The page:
By Carolina del Busto
By David Rolland
By David Rolland
By Laurie Charles
By Rebecca Bulnes
By Lee Zimmerman
By Rebecca Bulnes
Radiohead, In Rainbows: "This record feels so much more real and organic than anything they've done before, as well as having very solid songs. In my opinion, they are still the most important band of the last two decades."
Blonde Redhead, 23: "Very different to anything they'd done previously. I know, I know, it's very Radiohead-ish, but they do it well."
Nine Inch Nails, Year Zero: "I really had no intention of liking this record, but...I do."
Arcade Fire, Neon Bible: "I think I like it even more than Funeral. They definitely avoided the sophomore slump."
The Shins, Wincing the Night Away: "I didn't like the rest of the record nearly as much as Oh, Inverted World, and not quite as much as Chutes Too Narrow, but 'Phantom Limb' is stellar."
Many St. Louis musicians hightail it out of the city as soon as they can, in hopes that the sunnier pastures of Los Angeles or chillier climes of Chicago will be more welcoming than our fair city. But save for a short stint in New Orleans, Son Volt founder Jay Farrar has lived in south St. Louis for the last fifteen years. And he's not going anywhere.
"Saint Louis is still very much a city of immigrants and that — coupled with distinctive, historic neighborhoods — makes for a good quality of life in my estimation," he says. "I'd rather be where the action is percolating as opposed to where the action is hyped and purported to be."
That low-key attitude informs Son Volt latest album, The Search. Released earlier this year, the solid release finds jaunty horns and burbling organ adding soulful color to the band's trademark dusty alt-country and gentle twang. Farrar and a four-piece band toured heavily around that record in 2007; Son Volt also released a limited-edition, extended vinyl version of The Search (called On Chant and Strum), and recorded a version of the Beatles' "Hello, Goodbye" for an ESPN commercial touting David Beckham's arrival in LA.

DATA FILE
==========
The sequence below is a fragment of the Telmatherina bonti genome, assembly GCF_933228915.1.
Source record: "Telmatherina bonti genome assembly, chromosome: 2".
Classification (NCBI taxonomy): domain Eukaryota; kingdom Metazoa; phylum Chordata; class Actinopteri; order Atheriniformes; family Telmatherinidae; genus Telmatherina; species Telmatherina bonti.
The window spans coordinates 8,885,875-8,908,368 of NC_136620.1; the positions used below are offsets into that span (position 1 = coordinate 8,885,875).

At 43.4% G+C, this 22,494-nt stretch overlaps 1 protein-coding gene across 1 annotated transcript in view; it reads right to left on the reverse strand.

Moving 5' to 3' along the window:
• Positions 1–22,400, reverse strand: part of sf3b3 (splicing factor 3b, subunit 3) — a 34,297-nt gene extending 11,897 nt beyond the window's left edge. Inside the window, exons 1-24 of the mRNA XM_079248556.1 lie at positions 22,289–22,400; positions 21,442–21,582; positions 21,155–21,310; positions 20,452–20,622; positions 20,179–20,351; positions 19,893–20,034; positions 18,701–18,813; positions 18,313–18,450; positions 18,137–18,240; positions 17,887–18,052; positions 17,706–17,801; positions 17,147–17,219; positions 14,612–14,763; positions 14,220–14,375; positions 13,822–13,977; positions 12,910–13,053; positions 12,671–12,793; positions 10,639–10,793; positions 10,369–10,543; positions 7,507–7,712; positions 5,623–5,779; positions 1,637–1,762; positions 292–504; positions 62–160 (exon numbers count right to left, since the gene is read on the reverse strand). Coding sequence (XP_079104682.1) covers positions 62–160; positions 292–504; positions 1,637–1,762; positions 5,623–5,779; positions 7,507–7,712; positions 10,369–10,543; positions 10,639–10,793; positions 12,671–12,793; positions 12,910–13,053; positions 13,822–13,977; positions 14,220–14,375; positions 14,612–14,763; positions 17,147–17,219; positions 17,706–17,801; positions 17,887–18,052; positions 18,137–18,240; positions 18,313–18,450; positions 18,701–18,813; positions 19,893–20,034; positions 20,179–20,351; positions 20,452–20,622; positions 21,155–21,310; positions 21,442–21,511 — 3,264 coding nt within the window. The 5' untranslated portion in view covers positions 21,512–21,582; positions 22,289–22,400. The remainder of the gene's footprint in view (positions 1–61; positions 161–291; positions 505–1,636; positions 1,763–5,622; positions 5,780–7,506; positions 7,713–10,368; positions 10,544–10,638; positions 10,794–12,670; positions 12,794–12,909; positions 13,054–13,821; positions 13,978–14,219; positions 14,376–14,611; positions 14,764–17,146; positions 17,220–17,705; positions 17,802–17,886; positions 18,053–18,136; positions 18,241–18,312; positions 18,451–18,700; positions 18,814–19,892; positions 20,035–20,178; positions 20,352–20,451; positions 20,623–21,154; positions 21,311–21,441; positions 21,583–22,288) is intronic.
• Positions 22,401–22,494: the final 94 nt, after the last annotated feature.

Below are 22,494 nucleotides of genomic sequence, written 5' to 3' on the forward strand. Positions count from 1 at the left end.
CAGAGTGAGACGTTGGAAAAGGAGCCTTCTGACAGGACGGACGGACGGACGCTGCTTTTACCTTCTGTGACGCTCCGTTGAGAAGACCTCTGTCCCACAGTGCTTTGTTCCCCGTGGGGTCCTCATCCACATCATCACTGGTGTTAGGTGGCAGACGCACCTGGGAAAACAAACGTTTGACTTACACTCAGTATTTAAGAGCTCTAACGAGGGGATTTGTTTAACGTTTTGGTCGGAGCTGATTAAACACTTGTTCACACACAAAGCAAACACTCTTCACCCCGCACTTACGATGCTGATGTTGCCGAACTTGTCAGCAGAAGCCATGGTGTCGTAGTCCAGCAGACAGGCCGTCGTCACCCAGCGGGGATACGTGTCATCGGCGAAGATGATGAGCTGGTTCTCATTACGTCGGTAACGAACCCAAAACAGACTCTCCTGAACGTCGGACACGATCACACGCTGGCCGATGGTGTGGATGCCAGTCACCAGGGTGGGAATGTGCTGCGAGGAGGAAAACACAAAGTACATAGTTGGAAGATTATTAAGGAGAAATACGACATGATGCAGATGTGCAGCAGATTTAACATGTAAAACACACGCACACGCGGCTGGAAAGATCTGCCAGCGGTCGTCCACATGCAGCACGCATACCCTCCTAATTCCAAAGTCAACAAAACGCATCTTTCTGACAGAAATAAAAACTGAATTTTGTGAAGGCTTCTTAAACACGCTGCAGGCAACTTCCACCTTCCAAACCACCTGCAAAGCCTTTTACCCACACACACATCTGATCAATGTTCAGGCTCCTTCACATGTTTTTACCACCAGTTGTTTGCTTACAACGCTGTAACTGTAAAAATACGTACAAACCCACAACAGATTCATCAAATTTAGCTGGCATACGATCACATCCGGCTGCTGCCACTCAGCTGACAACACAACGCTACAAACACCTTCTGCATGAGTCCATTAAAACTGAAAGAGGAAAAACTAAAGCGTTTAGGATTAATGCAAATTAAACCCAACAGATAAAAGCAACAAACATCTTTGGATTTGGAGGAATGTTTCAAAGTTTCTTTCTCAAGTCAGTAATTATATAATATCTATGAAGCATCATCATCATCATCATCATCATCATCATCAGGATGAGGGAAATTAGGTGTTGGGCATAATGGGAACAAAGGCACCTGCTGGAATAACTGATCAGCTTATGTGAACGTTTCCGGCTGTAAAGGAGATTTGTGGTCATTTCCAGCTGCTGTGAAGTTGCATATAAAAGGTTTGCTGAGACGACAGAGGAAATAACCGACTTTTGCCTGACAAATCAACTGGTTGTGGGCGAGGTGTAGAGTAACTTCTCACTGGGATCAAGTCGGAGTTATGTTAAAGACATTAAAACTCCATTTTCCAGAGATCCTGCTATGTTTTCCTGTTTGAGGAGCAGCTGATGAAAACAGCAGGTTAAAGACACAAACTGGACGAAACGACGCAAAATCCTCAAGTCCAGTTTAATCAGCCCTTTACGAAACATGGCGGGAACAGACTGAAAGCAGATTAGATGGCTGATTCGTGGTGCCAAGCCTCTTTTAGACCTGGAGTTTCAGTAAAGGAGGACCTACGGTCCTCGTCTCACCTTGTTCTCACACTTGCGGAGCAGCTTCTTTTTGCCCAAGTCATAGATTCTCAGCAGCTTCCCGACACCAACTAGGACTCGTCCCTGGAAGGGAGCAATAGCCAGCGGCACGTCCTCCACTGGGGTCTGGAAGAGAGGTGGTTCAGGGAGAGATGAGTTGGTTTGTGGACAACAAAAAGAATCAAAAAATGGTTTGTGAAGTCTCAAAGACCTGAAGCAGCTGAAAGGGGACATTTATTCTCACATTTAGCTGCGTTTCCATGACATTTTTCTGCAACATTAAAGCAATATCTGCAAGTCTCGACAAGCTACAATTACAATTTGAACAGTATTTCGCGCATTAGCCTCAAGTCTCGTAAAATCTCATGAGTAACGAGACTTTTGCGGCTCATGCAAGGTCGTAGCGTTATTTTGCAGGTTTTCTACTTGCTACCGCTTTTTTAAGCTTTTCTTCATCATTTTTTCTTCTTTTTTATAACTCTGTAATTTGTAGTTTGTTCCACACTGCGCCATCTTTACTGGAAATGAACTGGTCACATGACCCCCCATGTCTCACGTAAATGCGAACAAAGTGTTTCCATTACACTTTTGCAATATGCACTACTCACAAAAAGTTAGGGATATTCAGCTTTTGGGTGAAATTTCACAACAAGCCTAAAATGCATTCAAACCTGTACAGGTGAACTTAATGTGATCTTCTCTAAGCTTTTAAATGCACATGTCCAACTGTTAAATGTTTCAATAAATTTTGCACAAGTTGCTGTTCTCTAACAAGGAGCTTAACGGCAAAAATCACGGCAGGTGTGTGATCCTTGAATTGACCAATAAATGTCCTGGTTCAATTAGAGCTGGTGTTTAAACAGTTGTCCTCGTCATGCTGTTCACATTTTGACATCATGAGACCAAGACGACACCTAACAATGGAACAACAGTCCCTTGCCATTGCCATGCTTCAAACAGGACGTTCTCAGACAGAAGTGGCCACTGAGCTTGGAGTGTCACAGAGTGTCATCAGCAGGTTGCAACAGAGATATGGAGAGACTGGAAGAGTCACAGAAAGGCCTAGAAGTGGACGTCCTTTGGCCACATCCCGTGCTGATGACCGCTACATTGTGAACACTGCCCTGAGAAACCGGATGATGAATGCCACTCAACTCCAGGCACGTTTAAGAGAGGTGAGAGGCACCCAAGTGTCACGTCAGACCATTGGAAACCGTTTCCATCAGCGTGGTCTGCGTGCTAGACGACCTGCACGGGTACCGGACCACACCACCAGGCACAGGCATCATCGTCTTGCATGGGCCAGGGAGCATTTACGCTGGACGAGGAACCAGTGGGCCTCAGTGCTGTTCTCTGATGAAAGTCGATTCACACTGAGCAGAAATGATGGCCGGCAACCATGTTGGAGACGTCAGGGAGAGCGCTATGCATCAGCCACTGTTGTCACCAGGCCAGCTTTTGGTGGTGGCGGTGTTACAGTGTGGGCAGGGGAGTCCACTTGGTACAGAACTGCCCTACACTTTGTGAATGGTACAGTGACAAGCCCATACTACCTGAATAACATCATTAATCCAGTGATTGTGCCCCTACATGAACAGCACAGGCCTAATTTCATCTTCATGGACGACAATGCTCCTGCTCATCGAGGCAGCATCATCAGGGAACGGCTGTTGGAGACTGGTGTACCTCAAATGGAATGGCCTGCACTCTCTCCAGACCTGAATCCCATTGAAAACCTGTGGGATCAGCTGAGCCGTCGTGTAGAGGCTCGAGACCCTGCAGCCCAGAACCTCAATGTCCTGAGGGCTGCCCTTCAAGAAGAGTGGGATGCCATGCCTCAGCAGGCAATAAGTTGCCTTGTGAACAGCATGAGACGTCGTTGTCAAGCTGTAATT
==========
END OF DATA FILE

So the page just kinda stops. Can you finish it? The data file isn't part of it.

Farrar's 2008 calendar looks fairly busy already: a few NYC solo shows early in the year, a spring Son Volt tour and the release of another Gob Iron record. (As a matter of fact, that band's Anders Parker reminded Farrar of a 2007 album fave: PJ Harvey's White Chalk.)
Still, his packed schedule perhaps explains why Farrar goes out of his way to apologize that many of his 2007 favorites weren't released this year: "It usually takes six months for a new record to get to me and then another six months of really letting it sink in, and by then it's often a different year."
Beck, "Strange Apparition": "It seems Beck is always good to keep things interesting. I like it when he channels songs or artists, and this time it's the Rolling Stones song 'Torn and Frayed' spit back out as an idiosyncratic cautionary tale as seen through the windshield of a Mercedes Benz."
Lee Hazlewood: "Plenty of incongruous instrumentation and lyrical non-sequiturs to ponder. [Son Volt guitar tech] Jason Hutto and I spent the better part of a five-hour drive from Chicago soaking up a Lee Hazlewood and Nancy Sinatra compilation. We found out the next morning that he had died the same day we were listening."
Richard Buckner, "Town": "Richard makes good with this lyrical equilibrium-buster, fueled with a looking-back-20-years audio landscape."
Richard and Linda Thompson, Pour Down Like Silver: "This was an 'album' when it was released in 1975, and to me it represents the idea of the 'perfect' album. I always listen straight through, and often listen to the whole thing twice in a row. The level of musicianship on this record is a marvel. And there is an element of mystery to it, down to the Sufi garb on the front and back covers."
Cleveland: Electric Avenue.
Cleveland doesn't have celebrities. That's why our contribution to this year-end roundup is star-free. The biggest thing we've got (next to LeBron James, who was too busy playing basketball or something to talk to us) is the stripper-lovin' host of The Price Is Right, Drew Carey. But we're pretty sure he couldn't be pried away from his medical-marijuana crusade to chat music.
Besides, Cleveland's real stars are the people who make the city what it is: Clevelanders — the working-class, beer-drinking, music-lovin' guys and gals who don't need People magazine to make them famous. A couple shots of Jameson and Bruce on the jukebox work just as well, thank you.
Artie the Electrician (Local Union 38) is a bandanna-sporting 43-year-old Lakewood native and father of four who's played in a number of area bands over the years (including the Cheese Farmers, Ass Crack Holiday and Buddy Holly's Nipple — all excellently named, by the way). He also was Michael Stipe in the longtime R.E.M. cover band Radio Free Europe "before they came out with their commercial, sellout bullshit," he says.